Visual Math Gone Wrong

Data visualization is often used to just display data, with little thought put into supporting visual thinking. Giving people tools to do some visual math is a good idea; the visual properties need to be picked carefully however, to make this work.

The following example is from the Census Data Visualization Gallery. Like many of the other visualizations there, it shows some good thinking but ultimately fails to do what it was designed to.

Components of Metro Area Change

You don’t have to be Alberto Cairo to realize that using area here is problematic. Not only is it difficult to compare and properly read differences in area, it is also close to impossible to add areas to each other. The other problem is that the numbers here can be negative (which is also important for the story here, so this isn’t just an inconvenient detail), which area obviously cannot express. Using the outline to indicate negative numbers is a reasonable idea, since color is already used to indicate the different categories of numbers. It doesn’t help with the visual math though, and I’d argue that while you might have a chance to add up areas, even if it is hard and not very accurate, subtracting areas is pretty much hopeless.

An obvious alternative here is to use bars. Stacked bars naturally communicate the idea of parts adding up to a whole. Unfortunately, stacked bars cannot typically contain negative numbers, at least not in any visualization program I am aware of. I have seen some examples where people have drawn stacked bars by hand, with negative bars hanging off the positive ones (to the side), and then perhaps more sitting on some kind of ledge at their base. That is actually quite an effective way to communicate how things add up or where they are taken from, but it requires manual drawing.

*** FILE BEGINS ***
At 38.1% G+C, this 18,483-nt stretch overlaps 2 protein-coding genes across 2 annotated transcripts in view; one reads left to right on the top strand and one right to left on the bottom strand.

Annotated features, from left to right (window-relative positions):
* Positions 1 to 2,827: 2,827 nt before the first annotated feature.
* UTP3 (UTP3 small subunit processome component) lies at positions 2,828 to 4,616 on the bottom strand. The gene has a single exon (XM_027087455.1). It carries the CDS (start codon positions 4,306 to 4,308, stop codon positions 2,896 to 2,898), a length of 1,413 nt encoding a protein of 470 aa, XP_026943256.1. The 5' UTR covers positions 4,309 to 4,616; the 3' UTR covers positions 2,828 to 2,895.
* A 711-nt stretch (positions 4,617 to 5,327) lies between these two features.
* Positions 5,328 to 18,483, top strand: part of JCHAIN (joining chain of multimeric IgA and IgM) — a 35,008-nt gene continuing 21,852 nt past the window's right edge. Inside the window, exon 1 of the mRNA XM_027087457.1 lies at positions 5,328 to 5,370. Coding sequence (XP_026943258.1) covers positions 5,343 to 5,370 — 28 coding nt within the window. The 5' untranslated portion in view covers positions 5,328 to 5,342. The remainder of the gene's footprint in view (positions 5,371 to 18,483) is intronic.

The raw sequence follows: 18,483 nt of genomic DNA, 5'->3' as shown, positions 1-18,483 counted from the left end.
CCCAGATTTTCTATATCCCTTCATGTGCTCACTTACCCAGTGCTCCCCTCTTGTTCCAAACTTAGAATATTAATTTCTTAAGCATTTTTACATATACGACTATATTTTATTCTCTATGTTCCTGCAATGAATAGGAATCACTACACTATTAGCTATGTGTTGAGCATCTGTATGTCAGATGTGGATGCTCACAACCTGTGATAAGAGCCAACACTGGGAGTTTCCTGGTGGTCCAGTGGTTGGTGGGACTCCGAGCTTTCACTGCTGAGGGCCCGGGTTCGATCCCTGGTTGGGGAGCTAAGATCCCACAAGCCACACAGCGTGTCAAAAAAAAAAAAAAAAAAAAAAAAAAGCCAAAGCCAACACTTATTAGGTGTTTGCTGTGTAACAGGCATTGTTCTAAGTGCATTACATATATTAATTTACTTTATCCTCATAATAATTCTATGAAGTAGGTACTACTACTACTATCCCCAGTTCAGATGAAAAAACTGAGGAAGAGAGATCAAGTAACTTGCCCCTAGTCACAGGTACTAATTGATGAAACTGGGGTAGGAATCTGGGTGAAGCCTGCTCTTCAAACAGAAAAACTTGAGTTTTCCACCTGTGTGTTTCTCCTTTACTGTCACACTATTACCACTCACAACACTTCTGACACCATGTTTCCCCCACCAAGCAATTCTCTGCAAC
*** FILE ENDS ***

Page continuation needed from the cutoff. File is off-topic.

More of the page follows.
Bars, in Columns

But the next best thing isn’t bad either: bars in columns. These don’t provide quite the same effective way to show how things add up, but they have some other advantages. They can express negative numbers, and they allow for some interaction that I’d argue is more useful and interesting than the visual math in this case.

The trick, if we are serious about the visual math, is to keep all the scales the same so that the bar lengths are comparable not only within each column, but between columns. That leads to some of the columns only containing short bars, since the values there are smaller than in the others. This could be a problem if the numbers were very different (i.e., the largest value being hundreds or thousands of times larger than the smallest), but that is not the case here.

What we gain, though, is the ability to sort by any column. That is useful, because it easily lets us answer a variety of questions: which cities get the most domestic migration? Which ones get the most international migration? Which ones have the most natural growth?

Click on the column headings to sort by natural growth, domestic migration, international migration, or net change instead of city name. Now compare to the original and tell me that this isn’t more informative and interesting.

Relative Change